Dr Alan Barclay
Getting to the heart of the wholegrain matter
Eating more wholegrain foods is associated with a lower risk of developing cardiovascular disease (heart disease and stroke) based on the evidence from a number of large observational studies published in recent years. For example, the Nurses’ Health Study reported that women who ate the most (an average of 2.5 servings a day) intact grain foods – generally wholegrain breakfast cereals, brown rice and whole grain bread – were 30% less likely to develop heart disease than women eating merely a single serving of these foods a week. Since then, ‘consume more wholegrains’ has become something of a mantra by dietitians, nutritionists and medical doctors, and is enshrined in dietary guidelines around the globe. But do all wholegrains reduce the risk of cardiovascular disease?
For oats and barley, there’s both observational and intervention (clinical trial) data suggesting that bran and some soluble fibre components in these grains improve blood cholesterol and other markers of cardiovascular disease risk. The picture is not so clear, however, when it comes to mixed sources of wholegrain foods, with conflicting results from the small number of clinical trials that have been published to-date.
In the most recently published clinical trial, researchers from the University of Newcastle upon Tyne have found that when they provided overweight but otherwise healthy men and women with a range of wholegrain foods and asked them to substitute them ‘like for like’ for refined grain foods in their typical diet over a 16 week period, there were no significant differences in any markers of cardiovascular disease risk (cholesterol, triglycerides, insulin sensitivity and a range of common inflammatory markers) between those who substituted wholegrain foods into their diet, and those who didn’t (the control group).
Writing in the British Journal of Nutrition the authors conclude: “… the duration of this controlled intervention study represents a very short period of dietary change in the context of lifelong dietary exposures, and may be insufficient to change the lifetime disease trajectory for these individuals with a strong pre-existing risk factor …. The present study sounds a note of caution to the specific health claims for whole grain-rich foods and cardiovascular health. However, it does not undermine more general efforts to promote whole grains as part of a healthy diet for the general population across the life course, based on data from observational studies.”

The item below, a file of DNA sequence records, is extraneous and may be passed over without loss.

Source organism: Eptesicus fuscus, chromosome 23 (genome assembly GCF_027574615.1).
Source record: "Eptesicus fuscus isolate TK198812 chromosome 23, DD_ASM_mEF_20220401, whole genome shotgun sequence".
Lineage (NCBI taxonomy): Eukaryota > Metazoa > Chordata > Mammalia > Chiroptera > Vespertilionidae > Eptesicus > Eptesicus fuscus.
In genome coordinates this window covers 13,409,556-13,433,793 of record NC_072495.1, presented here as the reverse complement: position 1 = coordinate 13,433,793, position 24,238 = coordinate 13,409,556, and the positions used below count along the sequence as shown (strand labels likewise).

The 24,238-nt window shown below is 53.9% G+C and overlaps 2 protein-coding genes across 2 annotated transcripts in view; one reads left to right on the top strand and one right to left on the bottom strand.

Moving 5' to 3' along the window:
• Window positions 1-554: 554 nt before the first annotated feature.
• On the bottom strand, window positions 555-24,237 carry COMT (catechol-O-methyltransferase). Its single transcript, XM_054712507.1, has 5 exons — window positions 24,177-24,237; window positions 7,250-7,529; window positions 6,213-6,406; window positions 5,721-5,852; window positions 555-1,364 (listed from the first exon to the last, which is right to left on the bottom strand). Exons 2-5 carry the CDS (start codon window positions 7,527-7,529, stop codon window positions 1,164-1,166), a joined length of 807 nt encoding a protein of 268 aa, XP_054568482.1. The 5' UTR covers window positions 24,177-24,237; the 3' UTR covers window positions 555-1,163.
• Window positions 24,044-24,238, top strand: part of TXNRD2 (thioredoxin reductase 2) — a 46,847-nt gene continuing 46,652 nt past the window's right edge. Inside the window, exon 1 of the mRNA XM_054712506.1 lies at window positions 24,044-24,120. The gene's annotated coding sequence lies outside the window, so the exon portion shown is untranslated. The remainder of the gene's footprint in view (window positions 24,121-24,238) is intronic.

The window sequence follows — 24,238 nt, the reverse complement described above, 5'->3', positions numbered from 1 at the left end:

We don’t know the full details about what the participants in this study ate, but using the data for the cereal grain foods that they were provided with (they are listed in Table 1 in the study), we cheekily estimated the (weighted) average GI of the wholegrains consumed in the diets – the men’s would have been around 61 and the women’s around 62. In fact, only one of the wholegrain foods given to the study participants – whole wheat pasta – was likely to have a low GI (≤ 55). As we said earlier in this issue (Can You Put a Number on a Low GI Diet?), it’s an average GI of 45 that has been proven to have significant health benefits in people with existing diabetes and in reducing the risk of chronic diseases like heart disease and diabetes. At this stage, it appears unlikely that high GI wholegrains will have the same benefits.
Of course, that does not mean you should give up on wholegrains, they offer a range of other health benefits. Just say no thanks to finely milled grain foods even when they claim to be ‘wholegrain’ and head for the low GI, whole kernel grains, like those found in hulled or pearl barley, whole kernel wheat, grainy, granary breads like Burgen or Tip Top 9 grain bread, whole wheat pasta, and traditional porridge oats and mueslis like Morning Sun. If in doubt, look for the GI Symbol.
For more information about the GI Symbol Program
Dr Alan W Barclay, PhD
Chief Scientific Officer
Glycemic Index Foundation (Ltd)
Phone: +61 (0)2 9785 1037
Mob: +61 (0)416 111 046
Fax: +61 (0)2 9785 1037